A recent survey of sales executives at more than 200 companies, conducted at the close of the first quarter, revealed continued concern about sales prospects in 2009.
At the end of Q1, only 29 percent of the reporting companies were reaching their year-to-date sales objectives, and only 59 percent expect to reach the annual goal by the end of the year. While 43 percent think sales prospects will improve for 2009, 19 percent are pessimistic and 36 percent "just don't know" what's going to happen for the rest of the year.
Here are four suggested actions, the one you pursue dependent upon your sales department's expected performance in 2009.
Growing. Congratulations! You are among a rare group of sales executives who are thriving in a down market. This is not the time to become overly conservative. Take market share, increase revenue, and grow your customer base. And yes, hire people. Your active leadership message is "keep up the good work." Keep your current performance management system. Raise quotas as necessary. (Surprisingly, the survey noted 12 percent have already raised quotas since the beginning of 2009.) Undertake necessary process improvement efforts. Make prudent investments such as an enhanced console Web-based sales reporting system for field sales. Add headcount to take advantage of this positive market opportunity.
Flat. Okay, things aren't so bad. While you aren't growing, at least you aren't declining. Your leadership message to the sales force is "stay the course." Run sales campaigns. Provide special rewards for top performers. Search and eliminate excessive "time sinks" in your sales organization. Cut unnecessary sales expenses. Hold off on hiring.
Declining but optimistic. Your results aren't where you would expect them to be, but you're still optimistic about your 2009 opportunities. You need to communicate this optimism to your sales force. Tell them to "be patient, things will get better." To jumpstart sales success, keep a weekly tab on sales funnel progress. Better yet, host telephone calls with your regions/districts to review the list of sales prospects and opportunities.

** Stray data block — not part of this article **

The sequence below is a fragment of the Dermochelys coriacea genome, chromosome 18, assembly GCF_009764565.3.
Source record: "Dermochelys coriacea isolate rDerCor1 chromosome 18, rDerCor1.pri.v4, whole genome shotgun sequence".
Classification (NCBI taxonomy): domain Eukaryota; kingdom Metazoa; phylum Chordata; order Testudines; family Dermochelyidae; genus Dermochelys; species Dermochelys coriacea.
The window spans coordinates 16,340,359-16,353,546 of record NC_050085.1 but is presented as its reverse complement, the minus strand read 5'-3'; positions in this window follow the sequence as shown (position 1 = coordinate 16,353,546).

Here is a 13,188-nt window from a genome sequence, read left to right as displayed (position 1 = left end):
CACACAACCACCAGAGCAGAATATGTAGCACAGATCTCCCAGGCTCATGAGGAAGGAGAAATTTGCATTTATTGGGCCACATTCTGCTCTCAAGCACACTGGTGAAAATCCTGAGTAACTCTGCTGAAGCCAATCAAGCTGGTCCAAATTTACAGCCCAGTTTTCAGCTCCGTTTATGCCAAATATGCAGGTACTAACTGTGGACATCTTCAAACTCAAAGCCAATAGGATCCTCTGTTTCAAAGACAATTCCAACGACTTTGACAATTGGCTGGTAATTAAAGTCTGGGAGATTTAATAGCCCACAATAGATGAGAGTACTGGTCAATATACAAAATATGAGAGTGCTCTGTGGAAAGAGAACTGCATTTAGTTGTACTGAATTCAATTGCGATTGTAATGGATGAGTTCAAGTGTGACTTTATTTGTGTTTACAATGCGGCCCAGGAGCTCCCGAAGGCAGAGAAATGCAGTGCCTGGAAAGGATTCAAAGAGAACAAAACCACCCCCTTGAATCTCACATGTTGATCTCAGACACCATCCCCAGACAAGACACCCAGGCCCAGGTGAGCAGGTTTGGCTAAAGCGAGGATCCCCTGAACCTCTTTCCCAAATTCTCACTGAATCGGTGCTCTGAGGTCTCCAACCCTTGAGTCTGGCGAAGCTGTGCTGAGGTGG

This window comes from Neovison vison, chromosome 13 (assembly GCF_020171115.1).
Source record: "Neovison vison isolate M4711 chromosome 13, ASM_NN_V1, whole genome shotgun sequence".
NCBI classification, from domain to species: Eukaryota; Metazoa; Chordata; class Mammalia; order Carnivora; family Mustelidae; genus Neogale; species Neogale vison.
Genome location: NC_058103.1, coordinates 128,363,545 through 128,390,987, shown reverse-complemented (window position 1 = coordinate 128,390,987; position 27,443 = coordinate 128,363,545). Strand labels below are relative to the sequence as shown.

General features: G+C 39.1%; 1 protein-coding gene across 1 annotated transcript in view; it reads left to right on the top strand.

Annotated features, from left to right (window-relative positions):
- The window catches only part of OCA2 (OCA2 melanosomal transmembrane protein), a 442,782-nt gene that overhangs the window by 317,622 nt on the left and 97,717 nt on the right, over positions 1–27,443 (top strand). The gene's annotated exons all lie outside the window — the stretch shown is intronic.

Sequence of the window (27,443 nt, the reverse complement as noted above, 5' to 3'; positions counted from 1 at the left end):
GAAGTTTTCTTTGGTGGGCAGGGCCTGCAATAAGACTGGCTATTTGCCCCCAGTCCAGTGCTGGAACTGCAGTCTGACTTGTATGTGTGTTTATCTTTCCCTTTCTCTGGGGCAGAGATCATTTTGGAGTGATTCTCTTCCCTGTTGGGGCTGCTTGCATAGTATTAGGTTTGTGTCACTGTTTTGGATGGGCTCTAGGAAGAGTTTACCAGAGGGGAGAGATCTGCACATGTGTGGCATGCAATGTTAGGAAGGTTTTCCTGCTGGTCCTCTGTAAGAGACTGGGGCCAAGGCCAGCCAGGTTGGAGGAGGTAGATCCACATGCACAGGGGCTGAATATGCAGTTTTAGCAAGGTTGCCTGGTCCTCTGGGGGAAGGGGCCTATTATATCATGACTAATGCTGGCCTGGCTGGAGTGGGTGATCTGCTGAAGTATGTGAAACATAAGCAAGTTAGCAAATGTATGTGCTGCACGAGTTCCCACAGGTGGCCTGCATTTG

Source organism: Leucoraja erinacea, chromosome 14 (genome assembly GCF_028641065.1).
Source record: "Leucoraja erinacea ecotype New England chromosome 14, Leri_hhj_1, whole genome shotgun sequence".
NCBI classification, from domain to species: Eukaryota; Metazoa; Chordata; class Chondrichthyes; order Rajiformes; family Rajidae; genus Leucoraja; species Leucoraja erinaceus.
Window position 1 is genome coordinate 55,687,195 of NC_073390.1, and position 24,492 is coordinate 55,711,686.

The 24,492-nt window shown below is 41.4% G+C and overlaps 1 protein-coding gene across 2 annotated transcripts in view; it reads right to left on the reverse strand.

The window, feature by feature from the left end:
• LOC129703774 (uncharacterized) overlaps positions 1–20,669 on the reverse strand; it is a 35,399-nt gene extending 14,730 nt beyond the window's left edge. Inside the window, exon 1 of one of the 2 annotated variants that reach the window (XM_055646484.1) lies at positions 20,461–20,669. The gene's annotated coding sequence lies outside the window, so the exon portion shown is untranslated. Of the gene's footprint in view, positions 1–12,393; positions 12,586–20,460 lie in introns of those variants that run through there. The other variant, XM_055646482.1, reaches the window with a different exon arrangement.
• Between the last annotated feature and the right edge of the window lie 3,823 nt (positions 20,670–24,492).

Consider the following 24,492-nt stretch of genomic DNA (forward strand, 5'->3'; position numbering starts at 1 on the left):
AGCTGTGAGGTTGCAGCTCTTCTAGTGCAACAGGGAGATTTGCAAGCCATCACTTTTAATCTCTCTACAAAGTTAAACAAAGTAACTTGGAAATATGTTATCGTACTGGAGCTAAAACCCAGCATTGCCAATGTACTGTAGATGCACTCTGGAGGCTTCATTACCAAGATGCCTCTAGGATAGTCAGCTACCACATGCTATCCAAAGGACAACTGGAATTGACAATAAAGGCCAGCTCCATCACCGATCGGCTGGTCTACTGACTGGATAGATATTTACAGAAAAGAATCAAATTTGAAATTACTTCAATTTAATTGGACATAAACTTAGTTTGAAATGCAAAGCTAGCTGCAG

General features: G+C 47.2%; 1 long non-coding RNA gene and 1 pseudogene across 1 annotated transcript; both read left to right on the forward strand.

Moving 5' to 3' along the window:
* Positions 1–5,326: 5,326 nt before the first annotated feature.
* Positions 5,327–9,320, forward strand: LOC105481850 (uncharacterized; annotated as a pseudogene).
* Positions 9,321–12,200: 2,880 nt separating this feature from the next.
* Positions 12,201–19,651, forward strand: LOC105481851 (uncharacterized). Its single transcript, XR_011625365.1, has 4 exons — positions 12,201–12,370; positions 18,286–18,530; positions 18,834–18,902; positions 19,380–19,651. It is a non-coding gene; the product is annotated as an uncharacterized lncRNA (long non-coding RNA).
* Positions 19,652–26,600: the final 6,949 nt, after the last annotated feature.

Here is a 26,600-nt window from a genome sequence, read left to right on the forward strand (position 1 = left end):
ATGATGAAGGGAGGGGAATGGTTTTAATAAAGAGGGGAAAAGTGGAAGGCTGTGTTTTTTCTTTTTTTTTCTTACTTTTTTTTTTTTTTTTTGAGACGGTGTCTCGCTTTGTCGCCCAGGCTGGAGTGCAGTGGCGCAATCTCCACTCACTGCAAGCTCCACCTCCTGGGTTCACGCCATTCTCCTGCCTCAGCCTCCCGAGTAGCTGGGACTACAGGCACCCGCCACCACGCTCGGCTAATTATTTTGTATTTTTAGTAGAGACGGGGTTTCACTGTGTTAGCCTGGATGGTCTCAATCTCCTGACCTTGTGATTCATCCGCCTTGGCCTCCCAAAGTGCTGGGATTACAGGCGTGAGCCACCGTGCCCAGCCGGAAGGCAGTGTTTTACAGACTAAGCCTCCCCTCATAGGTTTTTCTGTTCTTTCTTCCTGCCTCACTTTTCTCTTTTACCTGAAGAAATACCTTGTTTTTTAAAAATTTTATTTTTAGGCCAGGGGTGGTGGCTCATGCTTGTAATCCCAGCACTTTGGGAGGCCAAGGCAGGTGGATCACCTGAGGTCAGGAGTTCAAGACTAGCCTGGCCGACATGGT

Help the sales force focus on the best sales opportunities and avoid sales prospects with low close chances. Delay any expensive investments, such as new IT infrastructure solutions. Trim marginal performers. Ensure your "keepers" don't "lose hope." If necessary, develop retention strategies for your best sales folks.
Declining and pessimistic. At the end of the first quarter, many companies are facing a dire 2009. There is no avoiding the consequences of this recession year. You need to tell your sales team to "brace for tough times." Overcome irrelevant measurement systems such as out-of-date sales quotas, use "stack ranking" measurements to reward best performers, and de-select the bottom performers. Increase sales productivity by offloading non-essential activities to lower-cost internal personnel. Freeze base pay increases for all personnel, both HQ and field. Swiftly reduce headcount to reduce the cost burden of the sales organization.
Sales force morale is not an economic condition, but a leadership imperative. Your sales force will be loyal and motivated if you are honest, communicative, and inspirational. Keep your team informed on what is going on. Let them know your view on the market conditions. Provide the leadership they expect from you. And take note of your next planning action: how to prepare for the coming recovery!
Note: To download a free copy of the "2009 Sales Quota Update Survey—Executive Summary," visit www.salescompsolutions.com.
David J. Cichelli is senior vice president of The Alexander Group in Scottsdale, Ariz. He can be reached at firstname.lastname@example.org.